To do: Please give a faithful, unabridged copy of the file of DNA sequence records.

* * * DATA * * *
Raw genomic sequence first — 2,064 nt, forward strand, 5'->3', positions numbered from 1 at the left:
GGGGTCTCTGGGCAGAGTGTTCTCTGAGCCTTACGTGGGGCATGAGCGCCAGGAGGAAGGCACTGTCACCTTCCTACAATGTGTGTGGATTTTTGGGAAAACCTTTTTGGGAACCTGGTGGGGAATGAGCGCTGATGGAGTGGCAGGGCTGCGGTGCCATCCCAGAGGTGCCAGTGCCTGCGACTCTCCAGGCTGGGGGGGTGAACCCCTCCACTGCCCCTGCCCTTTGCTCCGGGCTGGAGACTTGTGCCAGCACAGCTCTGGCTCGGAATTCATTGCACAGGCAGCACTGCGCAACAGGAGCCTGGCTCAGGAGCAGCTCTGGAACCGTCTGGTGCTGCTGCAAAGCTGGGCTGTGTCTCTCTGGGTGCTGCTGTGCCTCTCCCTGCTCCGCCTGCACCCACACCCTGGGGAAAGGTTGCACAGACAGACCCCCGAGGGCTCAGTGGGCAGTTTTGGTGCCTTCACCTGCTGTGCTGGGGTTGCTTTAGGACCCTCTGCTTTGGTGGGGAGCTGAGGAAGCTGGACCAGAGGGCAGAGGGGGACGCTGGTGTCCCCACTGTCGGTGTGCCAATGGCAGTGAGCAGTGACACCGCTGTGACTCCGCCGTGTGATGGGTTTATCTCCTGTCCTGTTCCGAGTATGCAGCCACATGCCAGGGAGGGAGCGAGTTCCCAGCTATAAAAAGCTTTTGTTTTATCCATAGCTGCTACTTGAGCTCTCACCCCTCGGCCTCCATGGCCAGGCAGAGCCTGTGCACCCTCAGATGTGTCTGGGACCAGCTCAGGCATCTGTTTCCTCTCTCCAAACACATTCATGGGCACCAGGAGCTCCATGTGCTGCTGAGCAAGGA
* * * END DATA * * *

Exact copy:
Raw genomic sequence first — 2,064 nt, forward strand, 5'->3', positions numbered from 1 at the left:
GGGGTCTCTGGGCAGAGTGTTCTCTGAGCCTTACGTGGGGCATGAGCGCCAGGAGGAAGGCACTGTCACCTTCCTACAATGTGTGTGGATTTTTGGGAAAACCTTTTTGGGAACCTGGTGGGGAATGAGCGCTGATGGAGTGGCAGGGCTGCGGTGCCATCCCAGAGGTGCCAGTGCCTGCGACTCTCCAGGCTGGGGGGGTGAACCCCTCCACTGCCCCTGCCCTTTGCTCCGGGCTGGAGACTTGTGCCAGCACAGCTCTGGCTCGGAATTCATTGCACAGGCAGCACTGCGCAACAGGAGCCTGGCTCAGGAGCAGCTCTGGAACCGTCTGGTGCTGCTGCAAAGCTGGGCTGTGTCTCTCTGGGTGCTGCTGTGCCTCTCCCTGCTCCGCCTGCACCCACACCCTGGGGAAAGGTTGCACAGACAGACCCCCGAGGGCTCAGTGGGCAGTTTTGGTGCCTTCACCTGCTGTGCTGGGGTTGCTTTAGGACCCTCTGCTTTGGTGGGGAGCTGAGGAAGCTGGACCAGAGGGCAGAGGGGGACGCTGGTGTCCCCACTGTCGGTGTGCCAATGGCAGTGAGCAGTGACACCGCTGTGACTCCGCCGTGTGATGGGTTTATCTCCTGTCCTGTTCCGAGTATGCAGCCACATGCCAGGGAGGGAGCGAGTTCCCAGCTATAAAAAGCTTTTGTTTTATCCATAGCTGCTACTTGAGCTCTCACCCCTCGGCCTCCATGGCCAGGCAGAGCCTGTGCACCCTCAGATGTGTCTGGGACCAGCTCAGGCATCTGTTTCCTCTCTCCAAACACATTCATGGGCACCAGGAGCTCCATGTGCTGCTGAGCAAGGA